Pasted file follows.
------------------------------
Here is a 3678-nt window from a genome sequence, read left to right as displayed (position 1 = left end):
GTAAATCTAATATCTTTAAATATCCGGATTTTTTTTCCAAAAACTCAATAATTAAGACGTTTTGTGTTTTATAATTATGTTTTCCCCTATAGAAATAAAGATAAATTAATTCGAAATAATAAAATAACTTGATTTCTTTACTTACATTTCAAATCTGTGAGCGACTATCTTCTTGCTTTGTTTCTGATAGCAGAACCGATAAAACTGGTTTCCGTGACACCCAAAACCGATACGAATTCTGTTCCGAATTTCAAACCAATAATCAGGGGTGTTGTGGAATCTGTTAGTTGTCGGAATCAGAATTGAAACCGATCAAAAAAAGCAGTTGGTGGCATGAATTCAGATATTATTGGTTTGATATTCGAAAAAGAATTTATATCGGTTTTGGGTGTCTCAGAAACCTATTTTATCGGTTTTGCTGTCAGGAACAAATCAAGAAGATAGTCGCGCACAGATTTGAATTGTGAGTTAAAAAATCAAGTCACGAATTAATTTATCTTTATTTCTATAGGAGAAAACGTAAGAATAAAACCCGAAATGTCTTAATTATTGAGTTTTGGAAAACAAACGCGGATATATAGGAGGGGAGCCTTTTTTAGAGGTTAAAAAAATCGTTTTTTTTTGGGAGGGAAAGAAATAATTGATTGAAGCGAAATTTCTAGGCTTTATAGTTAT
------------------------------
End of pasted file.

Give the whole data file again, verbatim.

Here is a 3678-nt window from a genome sequence, read left to right as displayed (position 1 = left end):
GTAAATCTAATATCTTTAAATATCCGGATTTTTTTTCCAAAAACTCAATAATTAAGACGTTTTGTGTTTTATAATTATGTTTTCCCCTATAGAAATAAAGATAAATTAATTCGAAATAATAAAATAACTTGATTTCTTTACTTACATTTCAAATCTGTGAGCGACTATCTTCTTGCTTTGTTTCTGATAGCAGAACCGATAAAACTGGTTTCCGTGACACCCAAAACCGATACGAATTCTGTTCCGAATTTCAAACCAATAATCAGGGGTGTTGTGGAATCTGTTAGTTGTCGGAATCAGAATTGAAACCGATCAAAAAAAGCAGTTGGTGGCATGAATTCAGATATTATTGGTTTGATATTCGAAAAAGAATTTATATCGGTTTTGGGTGTCTCAGAAACCTATTTTATCGGTTTTGCTGTCAGGAACAAATCAAGAAGATAGTCGCGCACAGATTTGAATTGTGAGTTAAAAAATCAAGTCACGAATTAATTTATCTTTATTTCTATAGGAGAAAACGTAAGAATAAAACCCGAAATGTCTTAATTATTGAGTTTTGGAAAACAAACGCGGATATATAGGAGGGGAGCCTTTTTTAGAGGTTAAAAAAATCGTTTTTTTTTGGGAGGGAAAGAAATAATTGATTGAAGCGAAATTTCTAGGCTTTATAGTTAT